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A valid question asked at one point in time in our professional or personal lives. Or in some cases, just singing along in the car with The Clash on the way to office will suffice, no air guitar performances though, please! Safety first!

I enjoy music. All kinds of music. I grew up studying classical piano so naturally it is engrained in my DNA. Music and lyrics speak volumes and I find situations in my daily life end up with a lyrical reference to a song. Most of my staff conference calls include a song reference, it is just how I roll. Life is a song, so sing it, right?

So, should I stay or should I go? This is a daily discussion that I have with industry professionals at all experience levels. While the market continues to be robust, it brings about many career opportunities especially to those who are not actively looking to make a change. Common questions or concerns arise such as:

Why leave a position where you are happy and enjoy the company and culture?

“I still haven’t found what I’m looking for” – As only U2 can eloquently say this, it can be a poignant question or reflection for a professional posed with a career opportunity. Most people truly are happy with the company and the people with whom they work and that is a wonderful thing. When a truthfully amazing opportunity is presented it is a good time for a gut check. Have you found what you are looking for? Is it available in your current role or company? Check your career goal progress and know what you have available and how far out that may be if you stayed in your current role. What, if anything, is holding you back?

Is the position a lateral move or does it offer additional responsibilities? What is the title?

“The Times They Are A Changin” – Thanks to Bob Dylan for that reminder. Everything changes: organizational structures, divisional and regional layers added/removed, company ownership, to name a few. The changes occur due to company merger or acquisition, becoming a publicly traded organization, or succession planning within private companies. When considering another career option, it is wise to not focus alone on title but rather overall responsibilities and reporting structures and the type of organization. While a VP of Sales and Marketing title says a lot, the same position with a seemingly lesser title can be just as expansive and more. Does the position report to a divisional department head or directly to the President/CEO? One can often have more direct impact working side by side with the leader of an organization. Likewise, a lateral position move isn’t always a bad option especially with a company of much larger size where many opportunities for promotion and leadership experiences potentially exist. The key is to find out about the company, it’s culture and what the growth opportunities are within without making a blanket assumption that the roll is not of interest. You never know until you explore!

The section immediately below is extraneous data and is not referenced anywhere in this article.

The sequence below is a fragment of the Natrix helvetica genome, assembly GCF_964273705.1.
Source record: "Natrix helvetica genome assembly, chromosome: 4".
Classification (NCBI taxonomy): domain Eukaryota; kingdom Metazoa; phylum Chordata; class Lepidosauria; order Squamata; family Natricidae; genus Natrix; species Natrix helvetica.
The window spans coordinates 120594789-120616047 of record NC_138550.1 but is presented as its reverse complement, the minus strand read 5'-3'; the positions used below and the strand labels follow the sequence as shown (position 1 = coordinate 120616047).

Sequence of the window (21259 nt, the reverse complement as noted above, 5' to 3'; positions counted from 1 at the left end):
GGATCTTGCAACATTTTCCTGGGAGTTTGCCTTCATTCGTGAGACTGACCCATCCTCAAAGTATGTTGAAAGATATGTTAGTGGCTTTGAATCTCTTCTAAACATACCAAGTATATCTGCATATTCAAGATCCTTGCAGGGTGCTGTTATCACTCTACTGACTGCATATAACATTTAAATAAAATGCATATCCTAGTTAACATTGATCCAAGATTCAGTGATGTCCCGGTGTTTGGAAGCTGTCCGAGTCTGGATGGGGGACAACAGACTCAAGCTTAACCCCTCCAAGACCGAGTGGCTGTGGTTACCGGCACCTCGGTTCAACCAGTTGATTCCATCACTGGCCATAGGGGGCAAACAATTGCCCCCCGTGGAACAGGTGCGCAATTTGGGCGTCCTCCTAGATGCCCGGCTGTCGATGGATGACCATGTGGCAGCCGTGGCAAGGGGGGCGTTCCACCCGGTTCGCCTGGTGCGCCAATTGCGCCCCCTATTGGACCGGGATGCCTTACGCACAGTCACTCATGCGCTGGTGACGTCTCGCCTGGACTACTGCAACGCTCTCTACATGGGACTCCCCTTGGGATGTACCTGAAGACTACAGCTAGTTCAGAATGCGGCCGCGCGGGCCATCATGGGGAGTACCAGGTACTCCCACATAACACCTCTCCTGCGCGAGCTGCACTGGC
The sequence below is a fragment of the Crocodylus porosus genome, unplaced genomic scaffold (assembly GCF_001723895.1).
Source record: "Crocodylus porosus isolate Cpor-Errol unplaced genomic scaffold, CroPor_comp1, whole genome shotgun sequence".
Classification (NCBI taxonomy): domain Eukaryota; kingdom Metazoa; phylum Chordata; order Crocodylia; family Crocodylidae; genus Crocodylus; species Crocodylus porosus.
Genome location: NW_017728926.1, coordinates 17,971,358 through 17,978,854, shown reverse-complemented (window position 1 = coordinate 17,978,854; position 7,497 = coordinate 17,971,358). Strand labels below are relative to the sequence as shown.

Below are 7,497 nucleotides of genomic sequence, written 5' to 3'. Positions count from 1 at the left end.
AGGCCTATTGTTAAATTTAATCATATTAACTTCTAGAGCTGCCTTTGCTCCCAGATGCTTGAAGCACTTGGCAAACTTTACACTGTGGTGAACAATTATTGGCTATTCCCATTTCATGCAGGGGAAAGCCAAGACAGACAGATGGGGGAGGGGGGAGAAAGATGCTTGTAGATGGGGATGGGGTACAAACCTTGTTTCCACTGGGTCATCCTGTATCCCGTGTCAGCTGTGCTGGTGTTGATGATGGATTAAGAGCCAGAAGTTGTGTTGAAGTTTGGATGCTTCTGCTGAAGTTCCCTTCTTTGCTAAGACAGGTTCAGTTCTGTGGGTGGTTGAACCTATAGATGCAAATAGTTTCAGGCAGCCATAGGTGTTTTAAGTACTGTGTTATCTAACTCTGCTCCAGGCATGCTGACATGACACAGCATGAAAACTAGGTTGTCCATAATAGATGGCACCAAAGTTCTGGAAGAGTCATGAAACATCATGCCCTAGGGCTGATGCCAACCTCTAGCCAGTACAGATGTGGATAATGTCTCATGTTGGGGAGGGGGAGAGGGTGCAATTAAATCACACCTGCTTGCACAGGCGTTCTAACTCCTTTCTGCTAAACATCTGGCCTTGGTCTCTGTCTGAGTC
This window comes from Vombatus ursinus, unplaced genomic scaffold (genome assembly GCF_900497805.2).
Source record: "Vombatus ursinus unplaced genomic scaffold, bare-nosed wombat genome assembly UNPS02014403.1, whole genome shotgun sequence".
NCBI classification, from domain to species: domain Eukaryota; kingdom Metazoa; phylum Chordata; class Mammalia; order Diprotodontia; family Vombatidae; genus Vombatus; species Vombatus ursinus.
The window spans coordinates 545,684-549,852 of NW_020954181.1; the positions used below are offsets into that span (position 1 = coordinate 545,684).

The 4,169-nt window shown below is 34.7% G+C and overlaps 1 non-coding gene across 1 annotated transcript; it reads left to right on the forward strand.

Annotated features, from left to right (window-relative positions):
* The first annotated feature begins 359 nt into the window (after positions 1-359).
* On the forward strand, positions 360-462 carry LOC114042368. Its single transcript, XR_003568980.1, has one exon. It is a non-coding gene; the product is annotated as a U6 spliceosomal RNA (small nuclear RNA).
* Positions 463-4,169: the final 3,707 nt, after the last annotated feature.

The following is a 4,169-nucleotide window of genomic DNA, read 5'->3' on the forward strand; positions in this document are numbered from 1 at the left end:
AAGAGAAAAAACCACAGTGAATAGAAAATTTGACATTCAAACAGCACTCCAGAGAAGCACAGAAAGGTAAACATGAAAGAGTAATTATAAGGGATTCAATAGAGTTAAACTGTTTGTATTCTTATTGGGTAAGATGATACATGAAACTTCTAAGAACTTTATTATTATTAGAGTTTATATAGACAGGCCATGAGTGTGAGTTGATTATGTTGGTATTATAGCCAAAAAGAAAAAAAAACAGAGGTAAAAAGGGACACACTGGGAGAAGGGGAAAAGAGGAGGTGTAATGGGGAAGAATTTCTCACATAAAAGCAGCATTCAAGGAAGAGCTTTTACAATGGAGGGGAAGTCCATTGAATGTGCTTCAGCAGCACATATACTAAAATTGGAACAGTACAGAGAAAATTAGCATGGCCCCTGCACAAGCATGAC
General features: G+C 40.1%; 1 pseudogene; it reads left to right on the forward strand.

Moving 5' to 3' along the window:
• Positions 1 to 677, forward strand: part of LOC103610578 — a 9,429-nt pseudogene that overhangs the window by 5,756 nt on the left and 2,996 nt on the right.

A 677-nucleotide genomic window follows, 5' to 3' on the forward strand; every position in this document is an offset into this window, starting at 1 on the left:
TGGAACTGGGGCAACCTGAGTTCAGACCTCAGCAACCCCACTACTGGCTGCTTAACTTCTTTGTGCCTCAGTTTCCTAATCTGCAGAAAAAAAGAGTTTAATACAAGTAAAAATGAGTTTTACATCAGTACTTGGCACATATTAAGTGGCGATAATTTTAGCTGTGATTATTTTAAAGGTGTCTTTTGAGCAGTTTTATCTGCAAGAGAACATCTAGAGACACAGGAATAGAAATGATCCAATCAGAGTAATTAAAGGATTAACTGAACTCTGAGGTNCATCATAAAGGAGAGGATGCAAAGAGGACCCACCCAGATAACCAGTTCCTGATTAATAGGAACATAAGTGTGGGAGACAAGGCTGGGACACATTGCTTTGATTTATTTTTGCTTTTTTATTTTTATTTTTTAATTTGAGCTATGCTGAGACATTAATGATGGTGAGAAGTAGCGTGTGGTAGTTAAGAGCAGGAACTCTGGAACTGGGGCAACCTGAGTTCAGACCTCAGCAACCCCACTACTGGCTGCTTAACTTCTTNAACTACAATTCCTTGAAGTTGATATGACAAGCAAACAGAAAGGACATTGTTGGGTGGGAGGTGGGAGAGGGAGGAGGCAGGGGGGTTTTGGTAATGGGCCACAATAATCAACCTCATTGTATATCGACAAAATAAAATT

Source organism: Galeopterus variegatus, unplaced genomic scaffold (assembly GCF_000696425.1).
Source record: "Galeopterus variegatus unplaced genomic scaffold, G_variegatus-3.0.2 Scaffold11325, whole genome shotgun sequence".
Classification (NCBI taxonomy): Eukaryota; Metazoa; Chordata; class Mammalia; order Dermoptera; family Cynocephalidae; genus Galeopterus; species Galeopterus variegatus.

Counter offer? Sure, I’d consider that!

This one is a ringer for The Who’s “Won’t Get Fooled Again” or better yet, Chicago’s “If You Leave Me Now” could be even more ideal. In my nearly 19 years’ experience of executive search, one thing I do know is that Counter Offers can be a very bad gift wrapped up like a ring box from Tiffany’s. Sure it is pretty and it must be amazing inside, right?

When a company is faced with the resignation of a key employee it is almost a given some sort of counter offer to stay is presented. These offers typically provide a bump in base salary, additional bonus opportunities, or even a promise of promotion. Unfortunately, the acceptance of a counter offer can often lead to a less than positive outcome by lack of further career advancement or worse, termination – but on the company’s terms, not the candidate’s.

If someone would consider going all the way through the process and receive an offer, only to remain in their current role, the question really comes back full circle to those above.

Have you found what you are looking for? Are you where you want to be in your professional career trajectory? If not, consider confidentially speaking with an executive search specialist who can provide on target consulting and insight. You’ll never know until you pick up the phone and say – “Hello.” (Thanks, Adele.)

Written By: Erica Lockwood, Equity Partner